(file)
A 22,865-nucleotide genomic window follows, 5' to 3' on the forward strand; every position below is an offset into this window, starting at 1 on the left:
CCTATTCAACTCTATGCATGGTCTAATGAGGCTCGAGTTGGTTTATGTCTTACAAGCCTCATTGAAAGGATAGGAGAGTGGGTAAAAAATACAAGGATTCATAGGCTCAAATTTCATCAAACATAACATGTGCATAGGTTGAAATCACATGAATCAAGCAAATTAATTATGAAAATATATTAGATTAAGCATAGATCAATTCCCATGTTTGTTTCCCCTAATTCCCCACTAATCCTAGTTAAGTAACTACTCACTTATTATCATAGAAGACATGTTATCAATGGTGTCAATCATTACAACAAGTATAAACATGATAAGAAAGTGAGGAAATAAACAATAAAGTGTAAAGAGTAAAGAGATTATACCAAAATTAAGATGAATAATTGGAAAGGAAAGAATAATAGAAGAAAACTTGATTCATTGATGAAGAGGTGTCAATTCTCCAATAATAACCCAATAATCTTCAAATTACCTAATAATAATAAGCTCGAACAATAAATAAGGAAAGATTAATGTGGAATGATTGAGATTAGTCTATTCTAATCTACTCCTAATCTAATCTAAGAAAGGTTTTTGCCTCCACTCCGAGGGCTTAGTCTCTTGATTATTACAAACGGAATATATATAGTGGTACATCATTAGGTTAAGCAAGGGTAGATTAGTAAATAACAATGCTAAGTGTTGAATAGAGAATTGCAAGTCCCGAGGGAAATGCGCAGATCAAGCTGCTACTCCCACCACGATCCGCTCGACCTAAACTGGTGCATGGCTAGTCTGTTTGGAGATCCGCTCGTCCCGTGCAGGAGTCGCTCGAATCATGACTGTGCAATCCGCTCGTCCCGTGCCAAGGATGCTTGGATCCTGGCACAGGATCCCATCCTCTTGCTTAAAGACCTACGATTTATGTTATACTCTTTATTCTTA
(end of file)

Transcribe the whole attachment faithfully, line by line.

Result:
A 22,865-nucleotide genomic window follows, 5' to 3' on the forward strand; every position below is an offset into this window, starting at 1 on the left:
CCTATTCAACTCTATGCATGGTCTAATGAGGCTCGAGTTGGTTTATGTCTTACAAGCCTCATTGAAAGGATAGGAGAGTGGGTAAAAAATACAAGGATTCATAGGCTCAAATTTCATCAAACATAACATGTGCATAGGTTGAAATCACATGAATCAAGCAAATTAATTATGAAAATATATTAGATTAAGCATAGATCAATTCCCATGTTTGTTTCCCCTAATTCCCCACTAATCCTAGTTAAGTAACTACTCACTTATTATCATAGAAGACATGTTATCAATGGTGTCAATCATTACAACAAGTATAAACATGATAAGAAAGTGAGGAAATAAACAATAAAGTGTAAAGAGTAAAGAGATTATACCAAAATTAAGATGAATAATTGGAAAGGAAAGAATAATAGAAGAAAACTTGATTCATTGATGAAGAGGTGTCAATTCTCCAATAATAACCCAATAATCTTCAAATTACCTAATAATAATAAGCTCGAACAATAAATAAGGAAAGATTAATGTGGAATGATTGAGATTAGTCTATTCTAATCTACTCCTAATCTAATCTAAGAAAGGTTTTTGCCTCCACTCCGAGGGCTTAGTCTCTTGATTATTACAAACGGAATATATATAGTGGTACATCATTAGGTTAAGCAAGGGTAGATTAGTAAATAACAATGCTAAGTGTTGAATAGAGAATTGCAAGTCCCGAGGGAAATGCGCAGATCAAGCTGCTACTCCCACCACGATCCGCTCGACCTAAACTGGTGCATGGCTAGTCTGTTTGGAGATCCGCTCGTCCCGTGCAGGAGTCGCTCGAATCATGACTGTGCAATCCGCTCGTCCCGTGCCAAGGATGCTTGGATCCTGGCACAGGATCCCATCCTCTTGCTTAAAGACCTACGATTTATGTTATACTCTTTATTCTTA